Editor-in-Chief: Kenneth D. Candido, MD
While not a cure for the underlying spinal pathology, cervical epidural steroid injections (CESI) are an important minimally invasive treatment for neck pain with radiculopathy. Although CESIs are considered safe, cervical epidural hematoma (CEH) is a major complication and has previously been reported. Patients, who develop CEH, present with acute neck pain and upper extremity radiculopathy. A prolonged time to treatment may lead to worsened neurological outcome. Diagnostic magnetic resonance imaging and surgical decompression is the mainstay of treatment. This report presents a patient with a history of chronic neck pain and repeat cervical injections, who presented with increased neck pain and upper extremity weakness after undergoing a CESI. Initial radiographic findings were complicated and inconclusive of a definitive epidural hematoma. With conservative management, the patient showed signs of clinical improvement and ultimately had spontaneous resolution of his CEH.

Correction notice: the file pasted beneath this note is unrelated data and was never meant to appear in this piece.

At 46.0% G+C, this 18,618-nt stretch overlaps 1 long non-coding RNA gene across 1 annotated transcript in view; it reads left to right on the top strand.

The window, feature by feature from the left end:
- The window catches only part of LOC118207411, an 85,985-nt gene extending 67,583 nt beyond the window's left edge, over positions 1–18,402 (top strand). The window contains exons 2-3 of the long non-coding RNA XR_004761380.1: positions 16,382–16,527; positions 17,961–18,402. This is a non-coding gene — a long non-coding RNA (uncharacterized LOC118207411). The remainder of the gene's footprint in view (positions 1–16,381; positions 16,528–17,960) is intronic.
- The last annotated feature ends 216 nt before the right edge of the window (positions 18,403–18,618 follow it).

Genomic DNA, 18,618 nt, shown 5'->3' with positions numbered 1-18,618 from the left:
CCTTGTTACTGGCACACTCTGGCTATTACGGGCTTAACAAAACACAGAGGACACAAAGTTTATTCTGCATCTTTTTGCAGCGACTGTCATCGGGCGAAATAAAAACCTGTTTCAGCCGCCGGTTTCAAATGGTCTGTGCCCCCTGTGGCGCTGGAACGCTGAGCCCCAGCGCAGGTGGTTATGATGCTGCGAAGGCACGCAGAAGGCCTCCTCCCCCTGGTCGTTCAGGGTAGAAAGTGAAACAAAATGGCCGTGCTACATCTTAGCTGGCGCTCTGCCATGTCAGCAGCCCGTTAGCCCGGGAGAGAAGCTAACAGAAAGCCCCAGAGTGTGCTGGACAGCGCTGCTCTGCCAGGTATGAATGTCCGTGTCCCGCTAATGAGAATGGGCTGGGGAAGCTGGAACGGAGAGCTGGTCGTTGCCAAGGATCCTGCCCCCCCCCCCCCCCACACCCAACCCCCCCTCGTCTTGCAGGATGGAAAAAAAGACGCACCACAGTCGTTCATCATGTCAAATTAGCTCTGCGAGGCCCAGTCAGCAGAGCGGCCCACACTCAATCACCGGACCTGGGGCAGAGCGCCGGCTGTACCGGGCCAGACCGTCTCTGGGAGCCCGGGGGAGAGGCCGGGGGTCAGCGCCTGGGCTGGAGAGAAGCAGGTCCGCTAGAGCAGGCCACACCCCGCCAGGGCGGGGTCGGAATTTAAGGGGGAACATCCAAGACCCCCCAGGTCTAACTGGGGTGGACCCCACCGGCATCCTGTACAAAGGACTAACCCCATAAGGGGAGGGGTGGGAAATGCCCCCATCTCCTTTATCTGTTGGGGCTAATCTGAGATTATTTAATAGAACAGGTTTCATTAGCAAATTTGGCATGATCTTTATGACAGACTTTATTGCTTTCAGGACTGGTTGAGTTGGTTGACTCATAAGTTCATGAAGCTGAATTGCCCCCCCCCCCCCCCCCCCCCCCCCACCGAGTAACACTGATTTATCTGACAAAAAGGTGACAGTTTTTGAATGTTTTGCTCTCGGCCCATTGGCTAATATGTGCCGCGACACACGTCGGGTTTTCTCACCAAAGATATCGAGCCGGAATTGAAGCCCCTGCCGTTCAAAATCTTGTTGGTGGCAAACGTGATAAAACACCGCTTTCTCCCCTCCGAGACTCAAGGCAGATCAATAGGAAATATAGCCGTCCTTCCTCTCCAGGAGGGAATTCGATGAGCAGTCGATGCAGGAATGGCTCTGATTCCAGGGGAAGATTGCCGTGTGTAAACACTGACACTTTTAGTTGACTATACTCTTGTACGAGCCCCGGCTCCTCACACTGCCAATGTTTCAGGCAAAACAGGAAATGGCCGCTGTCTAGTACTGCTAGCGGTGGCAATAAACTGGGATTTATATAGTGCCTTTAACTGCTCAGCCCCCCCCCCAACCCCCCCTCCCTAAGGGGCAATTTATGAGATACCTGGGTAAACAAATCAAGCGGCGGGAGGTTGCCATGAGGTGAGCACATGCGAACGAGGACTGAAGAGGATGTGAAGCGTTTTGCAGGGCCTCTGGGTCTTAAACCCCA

Though CEH are frequently rapidly progressing and most often surgically decompressed, some acutely presenting cases may be approached conservatively. Though MRI is an important diagnostic tool for CEH, interpretation of radiographic findings, following a recent CESI, may be challenging due to distortion of the epidural space anatomy. Patients with a history of multiple cervical epidural injections may have an increased risk for the development of CEH.
Key words: Cervical epidural steroid injection, cervical epidural hematoma, spontaneous resolution, conservative management, magnetic resonance imaging, complication